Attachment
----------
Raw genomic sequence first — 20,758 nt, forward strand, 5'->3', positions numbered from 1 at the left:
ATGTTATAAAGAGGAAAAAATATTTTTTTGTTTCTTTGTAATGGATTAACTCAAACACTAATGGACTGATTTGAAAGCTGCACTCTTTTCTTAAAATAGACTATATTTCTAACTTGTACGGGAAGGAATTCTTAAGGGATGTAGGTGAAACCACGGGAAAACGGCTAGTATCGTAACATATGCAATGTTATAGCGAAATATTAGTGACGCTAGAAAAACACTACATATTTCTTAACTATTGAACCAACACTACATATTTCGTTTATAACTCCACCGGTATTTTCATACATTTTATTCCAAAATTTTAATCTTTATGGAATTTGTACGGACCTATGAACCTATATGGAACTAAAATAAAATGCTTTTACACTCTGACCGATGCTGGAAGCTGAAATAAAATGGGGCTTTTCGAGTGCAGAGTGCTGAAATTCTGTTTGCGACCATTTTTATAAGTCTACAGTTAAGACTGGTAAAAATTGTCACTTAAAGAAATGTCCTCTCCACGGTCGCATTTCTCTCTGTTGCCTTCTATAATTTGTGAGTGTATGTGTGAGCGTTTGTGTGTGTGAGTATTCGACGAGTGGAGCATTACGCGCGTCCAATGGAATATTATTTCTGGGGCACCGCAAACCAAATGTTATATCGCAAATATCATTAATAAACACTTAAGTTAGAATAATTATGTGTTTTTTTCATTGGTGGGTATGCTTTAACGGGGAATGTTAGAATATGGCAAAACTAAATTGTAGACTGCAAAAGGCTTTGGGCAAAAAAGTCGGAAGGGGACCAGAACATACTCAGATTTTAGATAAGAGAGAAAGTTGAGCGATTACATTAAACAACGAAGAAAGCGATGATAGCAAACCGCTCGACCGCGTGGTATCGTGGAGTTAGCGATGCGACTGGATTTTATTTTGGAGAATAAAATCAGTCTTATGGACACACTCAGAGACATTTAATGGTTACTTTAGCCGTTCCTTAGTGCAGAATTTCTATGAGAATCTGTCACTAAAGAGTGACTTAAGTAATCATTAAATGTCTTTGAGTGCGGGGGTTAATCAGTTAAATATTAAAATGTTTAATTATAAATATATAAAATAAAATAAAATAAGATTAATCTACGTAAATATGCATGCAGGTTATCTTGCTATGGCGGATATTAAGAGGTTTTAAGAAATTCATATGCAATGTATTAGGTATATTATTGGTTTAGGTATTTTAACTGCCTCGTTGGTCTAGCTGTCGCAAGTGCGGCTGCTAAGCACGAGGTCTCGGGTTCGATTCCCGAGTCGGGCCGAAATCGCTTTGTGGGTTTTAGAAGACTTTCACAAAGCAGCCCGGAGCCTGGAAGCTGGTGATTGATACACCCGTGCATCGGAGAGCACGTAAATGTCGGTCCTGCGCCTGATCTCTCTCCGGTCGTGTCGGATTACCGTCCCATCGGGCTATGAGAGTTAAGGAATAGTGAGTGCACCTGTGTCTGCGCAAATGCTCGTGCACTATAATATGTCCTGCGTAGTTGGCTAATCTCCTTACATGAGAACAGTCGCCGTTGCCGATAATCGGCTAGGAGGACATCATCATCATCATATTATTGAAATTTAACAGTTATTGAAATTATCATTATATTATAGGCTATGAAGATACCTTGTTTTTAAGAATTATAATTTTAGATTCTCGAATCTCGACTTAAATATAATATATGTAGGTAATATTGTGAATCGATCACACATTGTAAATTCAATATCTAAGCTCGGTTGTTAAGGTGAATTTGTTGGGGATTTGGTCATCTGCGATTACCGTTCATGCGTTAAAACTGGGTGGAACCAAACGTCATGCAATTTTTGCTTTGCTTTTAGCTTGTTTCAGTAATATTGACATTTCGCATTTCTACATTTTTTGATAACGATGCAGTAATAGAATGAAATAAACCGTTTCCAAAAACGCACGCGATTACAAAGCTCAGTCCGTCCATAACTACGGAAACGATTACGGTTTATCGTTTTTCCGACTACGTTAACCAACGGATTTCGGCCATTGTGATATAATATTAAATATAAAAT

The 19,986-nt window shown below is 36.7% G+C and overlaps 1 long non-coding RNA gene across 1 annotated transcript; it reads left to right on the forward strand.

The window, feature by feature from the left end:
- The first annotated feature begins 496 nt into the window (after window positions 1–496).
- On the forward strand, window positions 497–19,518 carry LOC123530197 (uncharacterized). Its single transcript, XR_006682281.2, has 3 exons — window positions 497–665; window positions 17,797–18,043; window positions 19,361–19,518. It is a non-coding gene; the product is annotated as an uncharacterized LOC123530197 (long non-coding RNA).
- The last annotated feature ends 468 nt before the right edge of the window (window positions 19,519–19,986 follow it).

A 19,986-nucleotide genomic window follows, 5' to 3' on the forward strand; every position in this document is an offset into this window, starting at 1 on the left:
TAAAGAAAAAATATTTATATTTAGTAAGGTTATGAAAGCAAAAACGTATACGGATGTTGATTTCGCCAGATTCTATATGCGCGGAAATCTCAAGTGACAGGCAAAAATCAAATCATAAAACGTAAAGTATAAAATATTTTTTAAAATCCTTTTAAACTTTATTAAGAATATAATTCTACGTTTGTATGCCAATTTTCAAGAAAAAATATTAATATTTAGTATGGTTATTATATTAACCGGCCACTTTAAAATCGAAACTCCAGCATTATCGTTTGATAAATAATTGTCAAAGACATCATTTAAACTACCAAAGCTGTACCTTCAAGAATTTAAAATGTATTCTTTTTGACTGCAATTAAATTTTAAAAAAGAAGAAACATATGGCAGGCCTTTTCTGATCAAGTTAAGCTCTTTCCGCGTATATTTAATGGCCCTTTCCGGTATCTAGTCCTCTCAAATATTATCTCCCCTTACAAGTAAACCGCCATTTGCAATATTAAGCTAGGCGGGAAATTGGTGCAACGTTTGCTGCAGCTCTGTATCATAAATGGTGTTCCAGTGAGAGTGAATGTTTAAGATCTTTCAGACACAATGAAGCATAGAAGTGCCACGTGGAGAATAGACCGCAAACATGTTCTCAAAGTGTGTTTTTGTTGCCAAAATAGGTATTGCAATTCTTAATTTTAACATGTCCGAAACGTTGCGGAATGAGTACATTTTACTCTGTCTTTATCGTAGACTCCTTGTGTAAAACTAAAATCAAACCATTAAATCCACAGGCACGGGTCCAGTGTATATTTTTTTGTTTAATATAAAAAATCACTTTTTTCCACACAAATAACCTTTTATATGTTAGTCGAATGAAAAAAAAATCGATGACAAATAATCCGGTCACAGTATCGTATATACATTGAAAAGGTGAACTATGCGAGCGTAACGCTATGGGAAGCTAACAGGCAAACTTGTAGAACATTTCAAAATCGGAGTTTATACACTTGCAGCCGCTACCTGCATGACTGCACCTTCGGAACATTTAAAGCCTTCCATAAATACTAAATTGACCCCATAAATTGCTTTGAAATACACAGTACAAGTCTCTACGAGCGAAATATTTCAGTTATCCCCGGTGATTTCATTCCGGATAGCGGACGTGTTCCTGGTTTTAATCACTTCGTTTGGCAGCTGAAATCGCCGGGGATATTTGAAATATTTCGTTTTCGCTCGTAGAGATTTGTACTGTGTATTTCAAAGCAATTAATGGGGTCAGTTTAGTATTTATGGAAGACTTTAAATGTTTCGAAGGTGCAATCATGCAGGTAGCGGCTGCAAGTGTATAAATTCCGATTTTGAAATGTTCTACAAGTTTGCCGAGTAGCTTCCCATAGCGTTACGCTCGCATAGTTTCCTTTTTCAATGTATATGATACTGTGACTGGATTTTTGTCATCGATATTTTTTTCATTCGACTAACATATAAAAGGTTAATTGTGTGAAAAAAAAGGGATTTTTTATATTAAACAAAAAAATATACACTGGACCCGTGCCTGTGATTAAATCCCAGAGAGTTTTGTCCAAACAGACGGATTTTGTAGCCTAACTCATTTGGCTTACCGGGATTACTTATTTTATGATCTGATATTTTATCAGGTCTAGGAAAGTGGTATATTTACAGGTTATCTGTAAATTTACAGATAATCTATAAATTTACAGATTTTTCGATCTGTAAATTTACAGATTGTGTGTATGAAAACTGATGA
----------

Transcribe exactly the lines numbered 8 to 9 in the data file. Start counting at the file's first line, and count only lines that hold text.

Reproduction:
A 19,986-nucleotide genomic window follows, 5' to 3' on the forward strand; every position in this document is an offset into this window, starting at 1 on the left:
TAAAGAAAAAATATTTATATTTAGTAAGGTTATGAAAGCAAAAACGTATACGGATGTTGATTTCGCCAGATTCTATATGCGCGGAAATCTCAAGTGACAGGCAAAAATCAAATCATAAAACGTAAAGTATAAAATATTTTTTAAAATCCTTTTAAACTTTATTAAGAATATAATTCTACGTTTGTATGCCAATTTTCAAGAAAAAATATTAATATTTAGTATGGTTATTATATTAACCGGCCACTTTAAAATCGAAACTCCAGCATTATCGTTTGATAAATAATTGTCAAAGACATCATTTAAACTACCAAAGCTGTACCTTCAAGAATTTAAAATGTATTCTTTTTGACTGCAATTAAATTTTAAAAAAGAAGAAACATATGGCAGGCCTTTTCTGATCAAGTTAAGCTCTTTCCGCGTATATTTAATGGCCCTTTCCGGTATCTAGTCCTCTCAAATATTATCTCCCCTTACAAGTAAACCGCCATTTGCAATATTAAGCTAGGCGGGAAATTGGTGCAACGTTTGCTGCAGCTCTGTATCATAAATGGTGTTCCAGTGAGAGTGAATGTTTAAGATCTTTCAGACACAATGAAGCATAGAAGTGCCACGTGGAGAATAGACCGCAAACATGTTCTCAAAGTGTGTTTTTGTTGCCAAAATAGGTATTGCAATTCTTAATTTTAACATGTCCGAAACGTTGCGGAATGAGTACATTTTACTCTGTCTTTATCGTAGACTCCTTGTGTAAAACTAAAATCAAACCATTAAATCCACAGGCACGGGTCCAGTGTATATTTTTTTGTTTAATATAAAAAATCACTTTTTTCCACACAAATAACCTTTTATATGTTAGTCGAATGAAAAAAAAATCGATGACAAATAATCCGGTCACAGTATCGTATATACATTGAAAAGGTGAACTATGCGAGCGTAACGCTATGGGAAGCTAACAGGCAAACTTGTAGAACATTTCAAAATCGGAGTTTATACACTTGCAGCCGCTACCTGCATGACTGCACCTTCGGAACATTTAAAGCCTTCCATAAATACTAAATTGACCCCATAAATTGCTTTGAAATACACAGTACAAGTCTCTACGAGCGAAATATTTCAGTTATCCCCGGTGATTTCATTCCGGATAGCGGACGTGTTCCTGGTTTTAATCACTTCGTTTGGCAGCTGAAATCGCCGGGGATATTTGAAATATTTCGTTTTCGCTCGTAGAGATTTGTACTGTGTATTTCAAAGCAATTAATGGGGTCAGTTTAGTATTTATGGAAGACTTTAAATGTTTCGAAGGTGCAATCATGCAGGTAGCGGCTGCAAGTGTATAAATTCCGATTTTGAAATGTTCTACAAGTTTGCCGAGTAGCTTCCCATAGCGTTACGCTCGCATAGTTTCCTTTTTCAATGTATATGATACTGTGACTGGATTTTTGTCATCGATATTTTTTTCATTCGACTAACATATAAAAGGTTAATTGTGTGAAAAAAAAGGGATTTTTTATATTAAACAAAAAAATATACACTGGACCCGTGCCTGTGATTAAATCCCAGAGAGTTTTGTCCAAACAGACGGATTTTGTAGCCTAACTCATTTGGCTTACCGGGATTACTTATTTTATGATCTGATATTTTATCAGGTCTAGGAAAGTGGTATATTTACAGGTTATCTGTAAATTTACAGATAATCTATAAATTTACAGATTTTTCGATCTGTAAATTTACAGATTGTGTGTATGAAAACTGATGA